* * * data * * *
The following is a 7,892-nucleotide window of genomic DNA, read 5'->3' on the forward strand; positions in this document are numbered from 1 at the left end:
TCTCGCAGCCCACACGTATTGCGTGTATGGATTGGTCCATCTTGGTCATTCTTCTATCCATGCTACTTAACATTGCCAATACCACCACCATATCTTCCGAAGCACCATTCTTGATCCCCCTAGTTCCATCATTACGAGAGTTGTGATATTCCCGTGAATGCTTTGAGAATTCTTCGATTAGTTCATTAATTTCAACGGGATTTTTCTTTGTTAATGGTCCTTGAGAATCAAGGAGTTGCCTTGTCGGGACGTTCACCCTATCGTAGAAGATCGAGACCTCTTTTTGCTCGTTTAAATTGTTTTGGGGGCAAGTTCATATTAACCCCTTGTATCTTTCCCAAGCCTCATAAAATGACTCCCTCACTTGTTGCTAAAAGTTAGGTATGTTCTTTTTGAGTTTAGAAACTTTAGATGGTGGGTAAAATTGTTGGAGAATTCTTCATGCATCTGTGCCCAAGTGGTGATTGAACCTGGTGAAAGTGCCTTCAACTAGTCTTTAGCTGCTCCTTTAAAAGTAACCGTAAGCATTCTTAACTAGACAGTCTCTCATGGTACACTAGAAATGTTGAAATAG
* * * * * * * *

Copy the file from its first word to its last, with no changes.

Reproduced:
The following is a 7,892-nucleotide window of genomic DNA, read 5'->3' on the forward strand; positions in this document are numbered from 1 at the left end:
TCTCGCAGCCCACACGTATTGCGTGTATGGATTGGTCCATCTTGGTCATTCTTCTATCCATGCTACTTAACATTGCCAATACCACCACCATATCTTCCGAAGCACCATTCTTGATCCCCCTAGTTCCATCATTACGAGAGTTGTGATATTCCCGTGAATGCTTTGAGAATTCTTCGATTAGTTCATTAATTTCAACGGGATTTTTCTTTGTTAATGGTCCTTGAGAATCAAGGAGTTGCCTTGTCGGGACGTTCACCCTATCGTAGAAGATCGAGACCTCTTTTTGCTCGTTTAAATTGTTTTGGGGGCAAGTTCATATTAACCCCTTGTATCTTTCCCAAGCCTCATAAAATGACTCCCTCACTTGTTGCTAAAAGTTAGGTATGTTCTTTTTGAGTTTAGAAACTTTAGATGGTGGGTAAAATTGTTGGAGAATTCTTCATGCATCTGTGCCCAAGTGGTGATTGAACCTGGTGAAAGTGCCTTCAACTAGTCTTTAGCTGCTCCTTTAAAAGTAACCGTAAGCATTCTTAACTAGACAGTCTCTCATGGTACACTAGAAATGTTGAAATAG